The top 20 species landed by value in 2019 were mackerel (78 million euro); Dublin Bay prawn (59 million euro); horse mackerel (17 million euro); monkfish (17 million euro); brown crab (16 million euro); hake (11 million euro); blue whiting (10 million euro); megrim (10 million euro); haddock (9 million euro); tuna (7 million euro); scallop (6 million euro); whelk (5 million euro); whiting (4 million euro); sprat (3 million euro); herring (3 million euro); lobster (2 million euro); turbot (2 million euro); cod (2 million euro); boarfish (2 million euro).

Ireland has approximately 220 million acres of marine territory, rich in marine biodiversity. A marine biodiversity scheme under Ireland's operational programme, which is co-funded by the European Maritime and Fisheries Fund and the Government, aims to reduce the impact of fisheries and aquaculture on the marine environment, including avoidance and reduction of unwanted catch.

EU fisheries ministers hold an annual pre-Christmas council in Brussels to decide on total allowable catches and quotas for the following year. This is based on advice from scientific bodies such as the International Council for the Exploration of the Sea. In Ireland's case, the State's Marine Institute publishes an annual "stock book" which provides the most up to date stock status and scientific advice on over 60 fish stocks exploited by the Irish fleet. Total allowable catches are supplemented by various technical measures to control effort, such as the size of net mesh for various species.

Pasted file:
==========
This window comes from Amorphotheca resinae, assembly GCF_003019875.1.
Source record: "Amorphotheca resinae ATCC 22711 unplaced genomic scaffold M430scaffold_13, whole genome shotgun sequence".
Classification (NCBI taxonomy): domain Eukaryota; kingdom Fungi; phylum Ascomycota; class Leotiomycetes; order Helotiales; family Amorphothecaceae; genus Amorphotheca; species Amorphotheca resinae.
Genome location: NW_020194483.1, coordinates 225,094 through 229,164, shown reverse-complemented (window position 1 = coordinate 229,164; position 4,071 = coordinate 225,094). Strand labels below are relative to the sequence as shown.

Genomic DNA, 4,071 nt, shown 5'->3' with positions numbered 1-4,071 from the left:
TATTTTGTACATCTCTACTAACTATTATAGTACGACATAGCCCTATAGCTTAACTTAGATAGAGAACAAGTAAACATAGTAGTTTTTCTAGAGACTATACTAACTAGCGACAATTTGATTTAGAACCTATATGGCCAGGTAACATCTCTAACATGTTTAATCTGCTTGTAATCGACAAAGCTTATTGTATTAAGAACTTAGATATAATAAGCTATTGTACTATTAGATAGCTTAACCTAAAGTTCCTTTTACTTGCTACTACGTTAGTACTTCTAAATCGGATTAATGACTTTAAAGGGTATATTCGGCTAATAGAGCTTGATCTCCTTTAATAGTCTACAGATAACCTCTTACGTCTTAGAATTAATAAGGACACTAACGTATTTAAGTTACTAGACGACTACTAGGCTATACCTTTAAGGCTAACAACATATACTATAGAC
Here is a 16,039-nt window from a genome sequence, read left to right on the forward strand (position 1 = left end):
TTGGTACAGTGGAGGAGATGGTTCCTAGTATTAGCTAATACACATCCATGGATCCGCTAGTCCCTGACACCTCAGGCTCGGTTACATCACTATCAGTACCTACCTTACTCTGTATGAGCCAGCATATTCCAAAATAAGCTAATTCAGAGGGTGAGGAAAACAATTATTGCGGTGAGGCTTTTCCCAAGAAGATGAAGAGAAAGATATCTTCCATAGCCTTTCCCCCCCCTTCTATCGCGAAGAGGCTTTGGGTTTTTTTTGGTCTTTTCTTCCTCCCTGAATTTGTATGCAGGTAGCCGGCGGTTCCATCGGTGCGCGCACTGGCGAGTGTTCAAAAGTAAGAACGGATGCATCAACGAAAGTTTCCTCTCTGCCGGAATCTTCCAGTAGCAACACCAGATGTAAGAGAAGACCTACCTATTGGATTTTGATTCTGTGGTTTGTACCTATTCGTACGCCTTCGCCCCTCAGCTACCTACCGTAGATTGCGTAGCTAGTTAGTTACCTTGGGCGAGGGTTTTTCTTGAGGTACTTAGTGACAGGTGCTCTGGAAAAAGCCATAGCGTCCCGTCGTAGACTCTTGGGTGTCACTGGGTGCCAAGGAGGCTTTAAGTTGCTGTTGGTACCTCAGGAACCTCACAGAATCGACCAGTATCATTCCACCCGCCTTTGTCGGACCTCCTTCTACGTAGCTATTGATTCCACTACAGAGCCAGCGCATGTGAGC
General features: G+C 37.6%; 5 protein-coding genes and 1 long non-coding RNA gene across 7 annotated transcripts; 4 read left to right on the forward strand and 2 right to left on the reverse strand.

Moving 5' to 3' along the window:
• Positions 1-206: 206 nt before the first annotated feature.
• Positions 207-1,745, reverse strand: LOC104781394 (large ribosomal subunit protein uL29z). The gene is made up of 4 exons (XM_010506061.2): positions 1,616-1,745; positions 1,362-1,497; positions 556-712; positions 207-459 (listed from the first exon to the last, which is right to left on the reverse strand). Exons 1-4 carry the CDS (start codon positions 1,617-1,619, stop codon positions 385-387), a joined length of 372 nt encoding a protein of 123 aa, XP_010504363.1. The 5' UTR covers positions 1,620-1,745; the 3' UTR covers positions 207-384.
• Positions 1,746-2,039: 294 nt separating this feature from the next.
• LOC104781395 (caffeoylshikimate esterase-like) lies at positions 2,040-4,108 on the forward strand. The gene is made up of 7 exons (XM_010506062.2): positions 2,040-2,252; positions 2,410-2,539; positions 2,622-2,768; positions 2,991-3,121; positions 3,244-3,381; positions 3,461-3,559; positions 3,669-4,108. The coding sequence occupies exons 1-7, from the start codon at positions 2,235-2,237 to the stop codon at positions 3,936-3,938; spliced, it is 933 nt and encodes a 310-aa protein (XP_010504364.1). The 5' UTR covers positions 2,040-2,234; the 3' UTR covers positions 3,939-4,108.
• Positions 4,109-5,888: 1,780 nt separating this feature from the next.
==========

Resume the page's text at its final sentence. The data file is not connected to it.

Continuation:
The west Cork harbour of Castletownbere is Ireland's biggest whitefish port. Killybegs, Co Donegal is the most important port for pelagic (herring, mackerel, blue whiting) landings. Fish are also landed into Dingle, Co Kerry, Rossaveal, Co Galway, Howth, Co Dublin and Dunmore East, Co Waterford, Union Hall, Co Cork, Greencastle, Co Donegal, and Clogherhead, Co Louth. The busiest Northern Irish ports are Portavogie, Ardglass and Kilkeel, Co Down.

Yes, EU quotas are allocated to other fleets within the Irish EEZ, and Ireland has long been a transhipment point for fish caught by the Spanish whitefish fleet in particular. Dingle, Co Kerry has seen an increase in foreign landings, as has Castletownbere. The west Cork port recorded foreign landings of 36 million euro or 48 per cent in 2019, and has long been nicknamed the "peseta" port, due to the presence of Spanish-owned transhipment plant, Eiranova, on Dinish island.

Most fish and shellfish caught or cultivated in Irish waters is for the export market, and this was hit hard from the early stages of this year's Covid-19 pandemic. The EU, Asia and Britain are the main export markets, while the middle Eastern market is also developing and the African market has seen a fall in value and volume, according to figures for 2019 issued by BIM.